In case you missed it this weekend, below is my story about the Hacker Halted conference that came to Miami. WLRN-Miami Herald reporter Kenny Malone and I also learned a few things about ethical hacking for today's radio report: [Listen to mp3 here.]
The world of hackers is kind of like the Star Wars universe: There's a light side and a dark side of cracking computers.
Hundreds of hackers on the side of good -- or ethical hackers -- gathered at the 14th Hacker Halted global conference this week, held for the first time in Miami, to talk about strategies to thwart cyber terrorists.
Ethical hackers understand how to hack a system in order to better protect against attacks, or to know where the vulnerabilities are in a program.
"A good defense is a good offense,'' said Sean Arries, a security engineer at Terremark Worldwide. "If you understand your opponent and you understand how the attacker is going to attack you, then it makes it a lot easier for you to defend yourself.''
Arries gave a cautionary presentation detailing how hackers can take advantage of a vulnerability in Windows Vista and Windows Server 2008 -- a gateway for hackers that Microsoft hasn't yet patched.
Arries did a scan of 43,000 domains and found 110 of those sites were vulnerable to that exploit.
``Now 110 is quite a lot, because that becomes a staging process for an attacker to launch against other sites and internal networks,'' he added.
Bloggers have been writing about this flaw for two weeks, so it wasn't exactly news to the audience. But while going through slides filled with programming code, he warned attendees that hackers will likely launch a worm to take advantage of this flaw any day now.
``We are in a scramble state to secure our clients and customers and secure ourselves internally before this worm shows up -- and it will be coming,'' Arries said in an interview afterward.
Not everyone who comes to events like this is a good guy, so to speak. Talk to anyone at that conference and they believe at least some ``black hat'' hackers were among them in anonymity -- or more likely, programmers who work in a morally gray area.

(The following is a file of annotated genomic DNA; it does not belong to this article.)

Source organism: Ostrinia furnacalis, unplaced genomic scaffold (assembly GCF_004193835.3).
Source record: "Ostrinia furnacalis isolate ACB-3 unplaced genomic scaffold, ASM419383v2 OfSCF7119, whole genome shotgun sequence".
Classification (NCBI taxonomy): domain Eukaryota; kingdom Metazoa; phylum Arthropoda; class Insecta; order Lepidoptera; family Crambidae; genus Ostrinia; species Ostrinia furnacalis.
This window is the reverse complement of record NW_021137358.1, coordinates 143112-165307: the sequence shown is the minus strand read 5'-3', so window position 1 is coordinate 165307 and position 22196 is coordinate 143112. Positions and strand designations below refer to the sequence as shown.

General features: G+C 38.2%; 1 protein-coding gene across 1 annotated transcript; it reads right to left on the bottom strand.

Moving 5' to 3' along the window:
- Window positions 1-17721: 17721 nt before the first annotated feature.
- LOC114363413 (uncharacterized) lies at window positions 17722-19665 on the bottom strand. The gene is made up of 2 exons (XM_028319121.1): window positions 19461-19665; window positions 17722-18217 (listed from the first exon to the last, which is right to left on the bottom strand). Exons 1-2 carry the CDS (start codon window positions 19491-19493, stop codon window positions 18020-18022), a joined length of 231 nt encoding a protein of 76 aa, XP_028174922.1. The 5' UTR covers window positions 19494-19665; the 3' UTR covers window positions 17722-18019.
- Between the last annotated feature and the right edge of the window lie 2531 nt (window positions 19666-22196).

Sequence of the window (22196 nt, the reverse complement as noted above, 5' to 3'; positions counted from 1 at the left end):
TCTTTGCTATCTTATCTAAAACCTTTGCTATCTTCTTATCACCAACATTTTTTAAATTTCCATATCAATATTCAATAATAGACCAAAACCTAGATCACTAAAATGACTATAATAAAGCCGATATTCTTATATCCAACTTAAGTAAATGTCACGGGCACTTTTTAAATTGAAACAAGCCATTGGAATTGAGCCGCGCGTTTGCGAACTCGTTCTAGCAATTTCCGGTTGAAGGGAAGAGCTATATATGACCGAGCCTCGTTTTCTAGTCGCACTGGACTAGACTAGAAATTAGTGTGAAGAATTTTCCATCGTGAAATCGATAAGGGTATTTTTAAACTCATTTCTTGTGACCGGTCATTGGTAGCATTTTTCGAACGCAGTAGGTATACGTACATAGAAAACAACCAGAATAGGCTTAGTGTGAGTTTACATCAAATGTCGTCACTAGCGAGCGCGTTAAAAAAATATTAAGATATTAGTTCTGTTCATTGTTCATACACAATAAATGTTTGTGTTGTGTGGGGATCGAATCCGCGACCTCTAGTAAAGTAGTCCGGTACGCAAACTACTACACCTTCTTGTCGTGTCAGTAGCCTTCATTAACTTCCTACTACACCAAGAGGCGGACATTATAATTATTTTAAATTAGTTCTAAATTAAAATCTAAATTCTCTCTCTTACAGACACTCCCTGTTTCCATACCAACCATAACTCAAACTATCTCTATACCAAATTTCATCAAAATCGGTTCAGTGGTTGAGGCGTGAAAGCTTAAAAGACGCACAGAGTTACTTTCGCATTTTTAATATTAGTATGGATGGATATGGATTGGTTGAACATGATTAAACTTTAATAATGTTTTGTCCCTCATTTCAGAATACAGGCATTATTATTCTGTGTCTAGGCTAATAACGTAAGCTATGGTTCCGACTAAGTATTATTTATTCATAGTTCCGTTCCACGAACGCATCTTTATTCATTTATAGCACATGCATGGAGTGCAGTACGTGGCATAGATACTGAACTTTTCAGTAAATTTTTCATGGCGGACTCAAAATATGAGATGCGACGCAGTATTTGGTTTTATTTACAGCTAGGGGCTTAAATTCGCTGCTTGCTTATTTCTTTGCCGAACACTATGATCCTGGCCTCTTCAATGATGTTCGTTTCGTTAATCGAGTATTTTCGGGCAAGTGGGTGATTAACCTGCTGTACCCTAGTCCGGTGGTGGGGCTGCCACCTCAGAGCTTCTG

``The same techniques that you learn to protect a system are the same things people look at to break into systems,'' said Howard A. Schmidt, president of the Information Security Forum. ``You have the good guys trying to out-thwart the bad guys, and the bad guys going to learn from the good guys. ''
In the world of hacker conferences, Hacker Halted, which ended Friday, is pretty tame compared to the DefCon and Black Hat conferences in Las Vegas.
"That's where you get more of the black hat subculture to learn what's going on and extract information that maybe you should or shouldn't be privy to,'' said Solutient technical trainer Ernie Campbell, who flew in from Cleveland to attend.
Malicious hackers are usually grouped into subsets.
There are the "script kiddies,'' a derogatory term given to hackers who use programs to cause trouble because they don't have the skills to write their own code. There's also the typical movie stereotype of pale guys pounding down energy drinks in a basement full of computer screens as they wreak havoc.
"That certainly exists, but it is a small, small subculture,'' said Erik Laykin, managing director of Duff & Phelps in Los Angeles and honorary chairman of the Electronic Commerce Council, which organized the conference.
The hackers that Laykin and other investigators focus on are the criminal hackers -- many working out of the country -- who keep coming up with ways to steal financial information.
And while these criminals work 24/7, it's a constant job of playing catch up for the ethical hacker who is trying to stay on top of the latest exploits. And as people become more attached to mobile devices, cellphones will be the target down the road.
But it could be worse than that.
"Defibrillators that are implanted in people's chests today have electronic remote sensors so they can be reprogrammed using wireless technology. That's an early technology that's potentially susceptible to hacking,'' Laykin said.
"Now if I can hack a computer, why can't I hack somebody's defibrillator or pacemaker? Scary stuff.''